Christians can, even must, disobey government when laws prevent the exercise of our Christianity.
But caution is required. Civil disobedience has often been used to bring about political change far removed from obedience to the Gospel. One might justify sit-ins and protests in some way but not through the Bible. Unless government assaults our faith we must remain good, law abiding citizens.
Christians and Immigration: Application
As it pertains to the present situation the course for the church is clear. We teach anyone, anytime and at any place. But that teaching must include respect for God’s governing authorities. Here’s is where it gets tough. We must teach those undocumented persons that they must obey the civil law even if the consequences are severe. The church can assist them with resources to help them gain their papers or even help them to return home. zlet us share with them the “whole counsel of God” (Acts 20:27) which includes respect for the powers that be. We are not the government nor are we agents of the government. But we can be helpful resources to assist those trying to obey.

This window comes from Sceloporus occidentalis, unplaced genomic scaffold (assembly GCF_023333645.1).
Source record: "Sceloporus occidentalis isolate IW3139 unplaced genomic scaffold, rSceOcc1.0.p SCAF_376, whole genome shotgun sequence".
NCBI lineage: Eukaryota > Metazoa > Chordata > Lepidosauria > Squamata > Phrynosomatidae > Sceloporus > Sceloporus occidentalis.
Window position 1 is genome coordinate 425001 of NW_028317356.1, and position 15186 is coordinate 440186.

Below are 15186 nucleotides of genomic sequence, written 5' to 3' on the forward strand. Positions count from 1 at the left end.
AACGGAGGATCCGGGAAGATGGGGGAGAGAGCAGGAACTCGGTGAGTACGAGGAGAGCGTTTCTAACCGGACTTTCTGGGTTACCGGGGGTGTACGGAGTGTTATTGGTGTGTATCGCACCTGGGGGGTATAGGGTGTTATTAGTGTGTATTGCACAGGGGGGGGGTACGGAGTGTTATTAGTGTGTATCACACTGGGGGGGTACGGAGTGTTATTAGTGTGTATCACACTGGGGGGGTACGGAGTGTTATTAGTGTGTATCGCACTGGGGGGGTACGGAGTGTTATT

It is also clear that we must extend a benevolent had to those in need without regard to government attempts to prevent such assistance. Benevolence is God’s will.
I do not believe that we are presently at a moment where such disobedience is required. Fear and rumor are our enemies now. But let us use the present to study and prepare for the future.
It bears repeating that we must use extreme caution here. Consequences are serious both legally and spiritually. But as for me, I stand first in the Kingdom of God. I am a Christian first and a U.S. Citizen second. Let me leave you with Jesus’ own words: Render unto Caesar the things that are Caesar’s and unto God the things that are God’s (Matthew 22:21; Mark 12:17; Luke 20:25).
Your comments are more than welcomed. May I also ask that if you find this post useful you will consider a tweet, a share or a digg? Thank you in advance.
|↑1||We speak here of those truly in need, not the malingerer or slothful.|